AUSTIN (KXAN) - As Austin's technology industry continues to grow, Austin schools are making sure to implement a curriculum that gives students a 1-Up for the future.
"It actually helped me a lot. It helped me develop skills I didn't really think I had before," said Laura Plascencio, a 15-year-old freshman at the school. "It just makes me feel like I can actually accomplish things and be recognized for what I do."
On Wednesday night, the fourth annual Globey Awards will honor middle- and high school students who invented, designed and created educational video games.
Students worked in teams and were able to submit their game for a chance to have Globey judges rate their programs for the chance to win a laptop.
The Globaloria class as a whole teaches students how to code, along with teaching math and science skills. Students work on critical learning skills, problem-solving and collaborative skills.
Each of their projects reflects different research topics, and they create the educational games based of the research. For example, some students reflect on recycling, animal abuse or environmental issues.
Palscencio focused her work on health. Her research about genetically modified foods inspired both her game, "Count on Me," and better eating habits.
"After that, I just started getting more into it. And it actually has been about four months since I haven't eaten any junk food at all -- no sodas, no burgers, none of that," said Plascencio. "Friends are like actually proud of me because they're like, 'How are you going to do that?' Because they eat it every single day."
She also received the Central Texas National Center for Woman & Information Technology Award for Aspirations in Computing. She received a grant for a little more than $3,000 to run her own summer camp at East Austin College Prep for middle school girls.
One of her 14-year-old classmates, Michael Alvarez, is also known as a top designer.
In 2012, he won the National Scholastic Art & Writing Award Video Game Design Gold Medalist and got to go to Carnegie Hall in New York. He also won the Globey Awards that same year.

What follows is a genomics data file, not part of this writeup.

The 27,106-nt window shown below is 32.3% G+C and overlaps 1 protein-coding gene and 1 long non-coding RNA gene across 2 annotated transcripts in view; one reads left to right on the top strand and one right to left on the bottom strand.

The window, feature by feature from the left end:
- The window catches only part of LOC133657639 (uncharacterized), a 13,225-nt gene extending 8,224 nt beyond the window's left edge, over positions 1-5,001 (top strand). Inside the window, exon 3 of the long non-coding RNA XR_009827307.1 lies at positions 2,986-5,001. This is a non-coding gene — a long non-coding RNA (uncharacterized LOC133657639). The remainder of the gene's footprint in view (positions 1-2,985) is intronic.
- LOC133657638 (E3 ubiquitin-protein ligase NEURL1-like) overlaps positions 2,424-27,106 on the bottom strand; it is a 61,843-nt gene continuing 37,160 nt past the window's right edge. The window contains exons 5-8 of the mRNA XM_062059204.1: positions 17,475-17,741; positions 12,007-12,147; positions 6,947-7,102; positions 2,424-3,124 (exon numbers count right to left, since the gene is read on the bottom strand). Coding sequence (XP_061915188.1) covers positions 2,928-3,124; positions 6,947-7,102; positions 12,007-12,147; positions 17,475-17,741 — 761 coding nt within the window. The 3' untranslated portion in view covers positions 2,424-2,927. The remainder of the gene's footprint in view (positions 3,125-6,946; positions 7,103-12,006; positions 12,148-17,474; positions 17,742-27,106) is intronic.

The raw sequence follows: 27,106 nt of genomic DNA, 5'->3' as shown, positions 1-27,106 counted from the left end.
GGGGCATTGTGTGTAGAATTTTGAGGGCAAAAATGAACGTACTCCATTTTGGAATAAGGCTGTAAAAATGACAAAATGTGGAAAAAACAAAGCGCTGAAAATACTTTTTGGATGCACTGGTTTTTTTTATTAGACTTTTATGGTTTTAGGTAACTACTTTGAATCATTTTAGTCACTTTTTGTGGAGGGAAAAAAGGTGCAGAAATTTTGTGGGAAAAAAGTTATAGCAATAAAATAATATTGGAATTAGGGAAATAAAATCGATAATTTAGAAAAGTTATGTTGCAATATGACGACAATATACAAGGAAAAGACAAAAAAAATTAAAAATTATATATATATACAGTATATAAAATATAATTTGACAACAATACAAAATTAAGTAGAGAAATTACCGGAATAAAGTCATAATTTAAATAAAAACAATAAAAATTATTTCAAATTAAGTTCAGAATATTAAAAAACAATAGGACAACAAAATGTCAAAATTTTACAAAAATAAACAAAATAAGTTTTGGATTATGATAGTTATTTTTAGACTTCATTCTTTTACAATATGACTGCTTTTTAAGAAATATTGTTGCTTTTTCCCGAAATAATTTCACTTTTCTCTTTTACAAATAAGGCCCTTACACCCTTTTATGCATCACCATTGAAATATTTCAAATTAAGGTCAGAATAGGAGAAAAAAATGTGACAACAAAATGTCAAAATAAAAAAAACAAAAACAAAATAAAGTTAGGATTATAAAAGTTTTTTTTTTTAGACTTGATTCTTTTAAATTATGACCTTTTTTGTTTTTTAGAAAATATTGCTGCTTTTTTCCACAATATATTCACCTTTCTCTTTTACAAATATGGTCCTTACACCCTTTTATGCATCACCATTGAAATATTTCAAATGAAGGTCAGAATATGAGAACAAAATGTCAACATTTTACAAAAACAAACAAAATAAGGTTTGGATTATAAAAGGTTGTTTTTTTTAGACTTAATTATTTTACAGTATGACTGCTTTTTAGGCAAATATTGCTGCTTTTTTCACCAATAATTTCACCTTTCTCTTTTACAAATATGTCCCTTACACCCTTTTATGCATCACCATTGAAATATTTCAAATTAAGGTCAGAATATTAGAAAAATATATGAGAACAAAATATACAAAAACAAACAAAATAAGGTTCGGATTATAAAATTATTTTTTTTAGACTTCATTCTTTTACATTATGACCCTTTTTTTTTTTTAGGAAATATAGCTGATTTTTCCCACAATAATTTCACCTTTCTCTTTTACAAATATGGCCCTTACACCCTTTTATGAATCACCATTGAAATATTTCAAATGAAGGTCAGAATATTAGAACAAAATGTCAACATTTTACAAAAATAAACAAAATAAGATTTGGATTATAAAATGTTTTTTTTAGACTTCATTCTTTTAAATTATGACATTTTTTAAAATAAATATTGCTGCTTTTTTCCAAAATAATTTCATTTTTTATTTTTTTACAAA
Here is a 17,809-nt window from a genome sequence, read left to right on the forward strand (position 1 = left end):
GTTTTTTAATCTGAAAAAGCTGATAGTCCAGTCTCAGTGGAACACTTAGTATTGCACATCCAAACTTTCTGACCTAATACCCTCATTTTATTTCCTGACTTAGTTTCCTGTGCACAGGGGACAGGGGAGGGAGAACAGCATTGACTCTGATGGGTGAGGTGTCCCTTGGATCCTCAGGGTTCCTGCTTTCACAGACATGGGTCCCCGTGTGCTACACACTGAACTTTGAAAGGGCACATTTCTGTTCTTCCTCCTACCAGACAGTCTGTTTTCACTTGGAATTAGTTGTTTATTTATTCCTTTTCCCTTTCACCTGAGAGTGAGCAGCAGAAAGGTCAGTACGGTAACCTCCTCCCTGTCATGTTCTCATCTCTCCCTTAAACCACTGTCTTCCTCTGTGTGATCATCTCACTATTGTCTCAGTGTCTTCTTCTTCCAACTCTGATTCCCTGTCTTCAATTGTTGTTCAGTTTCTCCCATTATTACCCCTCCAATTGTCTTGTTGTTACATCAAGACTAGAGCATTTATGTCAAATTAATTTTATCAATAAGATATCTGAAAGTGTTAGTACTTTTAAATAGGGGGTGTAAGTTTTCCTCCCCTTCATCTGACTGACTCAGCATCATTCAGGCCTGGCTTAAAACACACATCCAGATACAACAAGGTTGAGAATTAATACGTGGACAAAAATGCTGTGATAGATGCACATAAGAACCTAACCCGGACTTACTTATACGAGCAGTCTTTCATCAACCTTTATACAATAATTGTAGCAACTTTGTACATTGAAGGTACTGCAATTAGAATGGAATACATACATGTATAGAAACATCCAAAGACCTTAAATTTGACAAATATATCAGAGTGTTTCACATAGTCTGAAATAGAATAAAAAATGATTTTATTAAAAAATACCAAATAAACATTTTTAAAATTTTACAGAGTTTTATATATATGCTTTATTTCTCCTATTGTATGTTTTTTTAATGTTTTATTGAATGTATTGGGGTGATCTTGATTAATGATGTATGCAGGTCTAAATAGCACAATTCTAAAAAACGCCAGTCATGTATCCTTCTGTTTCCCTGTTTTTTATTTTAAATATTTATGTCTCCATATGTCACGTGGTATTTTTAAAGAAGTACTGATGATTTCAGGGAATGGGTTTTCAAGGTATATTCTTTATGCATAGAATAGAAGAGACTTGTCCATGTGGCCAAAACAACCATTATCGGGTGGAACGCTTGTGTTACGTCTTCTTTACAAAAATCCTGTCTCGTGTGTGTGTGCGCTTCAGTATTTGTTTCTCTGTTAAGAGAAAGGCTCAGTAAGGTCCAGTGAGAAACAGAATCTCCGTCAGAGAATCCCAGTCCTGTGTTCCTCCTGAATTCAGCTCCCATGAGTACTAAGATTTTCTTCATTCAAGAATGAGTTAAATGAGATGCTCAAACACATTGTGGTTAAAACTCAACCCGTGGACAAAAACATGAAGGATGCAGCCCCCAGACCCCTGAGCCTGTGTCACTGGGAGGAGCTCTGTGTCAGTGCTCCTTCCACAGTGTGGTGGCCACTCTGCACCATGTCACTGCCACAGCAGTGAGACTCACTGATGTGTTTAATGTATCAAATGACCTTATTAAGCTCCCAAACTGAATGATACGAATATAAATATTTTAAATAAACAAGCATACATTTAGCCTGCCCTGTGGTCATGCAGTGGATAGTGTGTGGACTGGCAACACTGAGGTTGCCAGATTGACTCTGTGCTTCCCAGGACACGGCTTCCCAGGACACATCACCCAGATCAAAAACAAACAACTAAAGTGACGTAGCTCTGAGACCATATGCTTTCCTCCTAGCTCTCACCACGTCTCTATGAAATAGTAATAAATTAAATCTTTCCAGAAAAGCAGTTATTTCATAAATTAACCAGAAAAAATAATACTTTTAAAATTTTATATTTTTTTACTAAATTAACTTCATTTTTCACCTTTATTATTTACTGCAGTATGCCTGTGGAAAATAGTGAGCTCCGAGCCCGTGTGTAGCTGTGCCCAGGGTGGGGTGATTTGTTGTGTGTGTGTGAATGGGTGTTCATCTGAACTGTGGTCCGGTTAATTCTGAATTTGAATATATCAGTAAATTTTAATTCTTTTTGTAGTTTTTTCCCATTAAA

Alvarez's game, called "Ball World," clenched the national award. He also created a game called "Synchronized Saviors," which is about recycling.
"Brainstorming, I just noticed a lot of trash around my neighborhood, so I just thought I would do something about it," said Alvarez. "The hardest part is actually combining the whole thing. You've got to combine the code with animation and graphics. You basically have to fuse everything together to become one project."
East Austin College Prep accepts students between second grade all the way up to the 10th grade. Students can start the Globaloria class in sixth grade.
EAPrep is a free public school that is open to all students, but serves a lower-income population. Some of these students will be the first in their family to graduate high school.
"It makes me really proud -- like Michael and Laura and some of my other students -- that have taken these skills that they have learned and have applied them in design and programming and critical thinking and have created these amazing projects that have gone on to be recognized nationally," explained Globaloria teacher Nyssa Arcos Evans. "It's really amazing, and it makes me really proud. And I can't wait to see what they do in the future."
The freezing and near-freezing rain that swooped into Central Texas overnight prompted numerous school closings and delays and made for a harrowing morning commute on Friday.
Cold temperatures forecast for Saturday morning have prompted Georgetown officials to cancel the parade associated with the annual Christmas Stroll. The Stroll, however, will go on.
A Lago Vista couple faces child endangerment charges after authorities found their home covered in feces and garbage.
A man is charged with murder in the shooting death Wednesday of a woman at a North Austin auto repair shop, police said Friday.
It's the first criminal charge following a yearlong criminal investigation into the Cancer Prevention and Research Institute of Texas.
The man who fell into a flood control channel and drowned last month was identified Friday as 57-year-old Ronald M. Allen.